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The Four Pillars of Greek Wine

Greek Wine
BSusan Kostrzewa
Greece is one of the oldest wine producing regions in the world.  It has been home to winemaking for more than 6,500 years—ample time to refine and transform this ancient ‘elixir’ into a growing favorite of sommeliers and wine drinkers worldwide.  The worship of Dionysus, the ancient Greek god of wine, was widespread throughout the country, while Hippocrates appreciated its medicinal qualities and frequently prescribed it.
At first, wine was produced on a household or communal basis, but now, more that 300 indigenous varieties as well as numerous international grapes are used to create the pantheon of Greek wines. A vast diversity of styles and flavors can be found from north to south, from mountain to sea.
Well-structured red wines, whites boasting aromatic delicacy and dessert wines with exotic spice and terroir-driven character — they are all represented in Greece.
While there is no question that delicious varieties like Malagousia and Savatiano warrant exploration, wines from four major grapes exemplify the best qualities of Greek wine and are readily available in the United States. Versatile and distinctive, any of them will be an excellent choice for your table.
AssyrtikoAssyrtiko (Ah-seer-tee-ko)
Greece’s most popular wine in the US, Assyrtiko appeals to fans of dry, focused whites, with its fresh, mineral-driven character and sea-salt finish.
Assyrtiko was originally grown in the volcanic soil of the Aegean island of Santorini.
The island is not the only region of Greece in which the variety is successfully grown. Assyrtiko also thrives in mainland areas like Macedonia (in the north) and Attica (around Athens), where the wines are fruitier and softer than their Santorini brethren.
Assyrtiko is versatile in flavor and can be used for the production of Vinsanto, the unique and naturally sweet wines that originated from Byzantine times.
MoschofileroMoschofilero (Mos-ko-feel-er-o)
Moschofilero is an exotic, intensely aromatic, white wine with rosé and violet undertones, and fresh, balancing acidity. Though its grapes are pink and purple-skinned, the wine is made into a floral, fruity white, which is very popular in Greece.
Moschofilero’s traditional home is in north-central Peloponnese, on the high plateau of Mantinia, but it’s widely planted across Greece. Most commonly a still wine, it also makes delicious rosé, sparkling and dessert wines that are excellent when enjoyed alone or paired with seafood or Middle Eastern and Asian cuisines.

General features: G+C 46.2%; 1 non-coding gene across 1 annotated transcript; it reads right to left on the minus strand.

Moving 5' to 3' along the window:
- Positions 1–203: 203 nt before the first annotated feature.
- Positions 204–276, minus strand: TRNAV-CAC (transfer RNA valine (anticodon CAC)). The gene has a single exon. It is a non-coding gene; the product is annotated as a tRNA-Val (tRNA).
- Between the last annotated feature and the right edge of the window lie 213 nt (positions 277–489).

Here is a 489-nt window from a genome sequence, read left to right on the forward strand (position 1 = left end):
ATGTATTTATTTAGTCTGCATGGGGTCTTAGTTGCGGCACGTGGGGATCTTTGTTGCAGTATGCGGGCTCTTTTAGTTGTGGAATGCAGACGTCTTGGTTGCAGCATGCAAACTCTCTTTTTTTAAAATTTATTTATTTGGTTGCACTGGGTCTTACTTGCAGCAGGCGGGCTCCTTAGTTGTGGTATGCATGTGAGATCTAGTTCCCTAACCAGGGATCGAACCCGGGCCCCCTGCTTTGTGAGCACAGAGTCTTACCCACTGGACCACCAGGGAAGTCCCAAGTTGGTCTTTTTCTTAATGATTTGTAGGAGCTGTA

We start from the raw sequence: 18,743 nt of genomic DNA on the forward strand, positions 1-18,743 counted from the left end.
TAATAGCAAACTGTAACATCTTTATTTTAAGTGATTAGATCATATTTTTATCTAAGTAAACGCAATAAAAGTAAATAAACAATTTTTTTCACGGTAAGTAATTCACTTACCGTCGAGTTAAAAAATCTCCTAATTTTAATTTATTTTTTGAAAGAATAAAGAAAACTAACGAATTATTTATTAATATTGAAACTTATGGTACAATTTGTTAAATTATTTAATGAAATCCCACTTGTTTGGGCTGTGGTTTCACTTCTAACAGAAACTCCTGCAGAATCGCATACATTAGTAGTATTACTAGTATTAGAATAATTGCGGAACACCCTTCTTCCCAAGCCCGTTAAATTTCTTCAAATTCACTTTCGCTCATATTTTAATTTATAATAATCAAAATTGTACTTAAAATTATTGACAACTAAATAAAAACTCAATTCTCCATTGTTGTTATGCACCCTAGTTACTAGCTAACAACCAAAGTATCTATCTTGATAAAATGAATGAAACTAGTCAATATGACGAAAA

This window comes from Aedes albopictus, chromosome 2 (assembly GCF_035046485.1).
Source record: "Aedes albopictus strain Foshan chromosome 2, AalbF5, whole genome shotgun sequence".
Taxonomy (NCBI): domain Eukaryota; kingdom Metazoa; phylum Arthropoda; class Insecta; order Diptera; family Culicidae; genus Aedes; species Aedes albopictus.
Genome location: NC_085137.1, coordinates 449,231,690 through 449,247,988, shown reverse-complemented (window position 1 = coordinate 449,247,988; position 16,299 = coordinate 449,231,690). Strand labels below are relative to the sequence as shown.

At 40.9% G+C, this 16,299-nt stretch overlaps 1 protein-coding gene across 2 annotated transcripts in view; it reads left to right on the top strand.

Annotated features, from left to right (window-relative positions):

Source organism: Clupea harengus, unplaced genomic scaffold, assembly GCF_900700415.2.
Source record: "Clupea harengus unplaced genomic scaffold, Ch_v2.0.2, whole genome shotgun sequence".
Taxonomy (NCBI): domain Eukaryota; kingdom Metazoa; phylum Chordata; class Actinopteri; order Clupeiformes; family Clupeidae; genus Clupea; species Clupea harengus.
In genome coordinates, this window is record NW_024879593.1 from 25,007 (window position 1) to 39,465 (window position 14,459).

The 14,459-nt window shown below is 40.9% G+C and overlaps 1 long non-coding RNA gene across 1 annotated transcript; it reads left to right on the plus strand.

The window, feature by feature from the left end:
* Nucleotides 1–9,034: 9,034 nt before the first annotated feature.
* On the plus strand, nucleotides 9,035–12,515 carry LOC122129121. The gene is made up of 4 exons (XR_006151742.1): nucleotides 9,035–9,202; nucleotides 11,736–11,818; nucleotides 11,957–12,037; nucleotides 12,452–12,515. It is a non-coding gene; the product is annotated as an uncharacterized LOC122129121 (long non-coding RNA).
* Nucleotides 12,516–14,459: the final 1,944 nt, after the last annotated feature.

Even as a still table wine, Moschofilero’s expressions vary. Fresh, refined versions come mainly from Mantinia, but the variety has also gained traction when made throughout the country in sweeter, lusher styles.
The profile —low in alcohol, balanced— means it matches very well with international, vegetarian and tapas cuisine.
AgiorgitikoAgiorgitiko (Ay-ee-or-yee-tee-ko)
As a red wine variety, Agiorgitiko is a chameleon of sorts. Gentle and refined by nature, it lends itself to myriad expressions and styles.
At its simplest, Agiorgitiko is probably Greece’s most approachable red and pairs with almost every dish. At its best, it’s a collectible and terroir-driven pour with world-class appeal.
Also known as St. George, Agiorgitiko is typically grown in Nemea, in the northeastern Peloponnese, and as of 2012 it is Greece’s most planted grape. Grown in six valleys with varying soil compositions and microclimates, the “king of the Peloponnese” is favored for its rich, red fruit, sour cherry and anisette flavors. It’s sometimes compared to Sangiovese in style.
Nemea’s climate is hot, but the region is hilly, so grapes benefit from higher altitude vineyards and cool nights, lending Agiorgitiko its food-friendly acid balance. The grape’s popularity has inspired producers to plant outside of Nemea, and good Agiorgitiko is now being grown in Macedonia, Attica, as well as other parts of the Peloponnese.
Light rosés, fruity, Beaujolais-style reds and “Super Nemean” blends —often with Syrah— appeal to most palates. Bolder styles of Agiorgitiko pair well with dishes like grilled lamb and game, while more subtle expressions complement delicate dishes like grilled vegetables and salads (think beets and lentils).
XinomavroXinomavro (Ex-seen-o-mahv-ro)
Xinomavro is Greece’s most classic, cellar-worthy red, and the country’s main play on the international collectible stage.
Like its coveted comparisons, Xinomavro can be difficult to cultivate. The wine is most successful in the four Appellation of Origin of Superior Quality regions of Naoussa, Amyntaion, Rapsani and Goumenissa, but the grape is grown throughout Greece.
Xinomavro is so unique that top enologists in the country are developing specific winemaking practices, but the positive results are raising eyebrows among even the most traditional critical circles.
Winemakers manage the variety’s potentially angular tannins through careful clonal selection, proper vineyard management and moderate cropping to yield multifaceted, robust wines featuring olive, dried-fruit and exotic spice flavors.
Styles vary from lean and acid-driven to more generous, oak-influenced and extracted.
The variety is being used in Syrah, Merlot, Cabernet and indigenous grape blends as well as rosés. Xinomavro ages beautifully in the cellar and it’s not unusual to find 30-plus-year-old vintages still delivering vibrant fruit.

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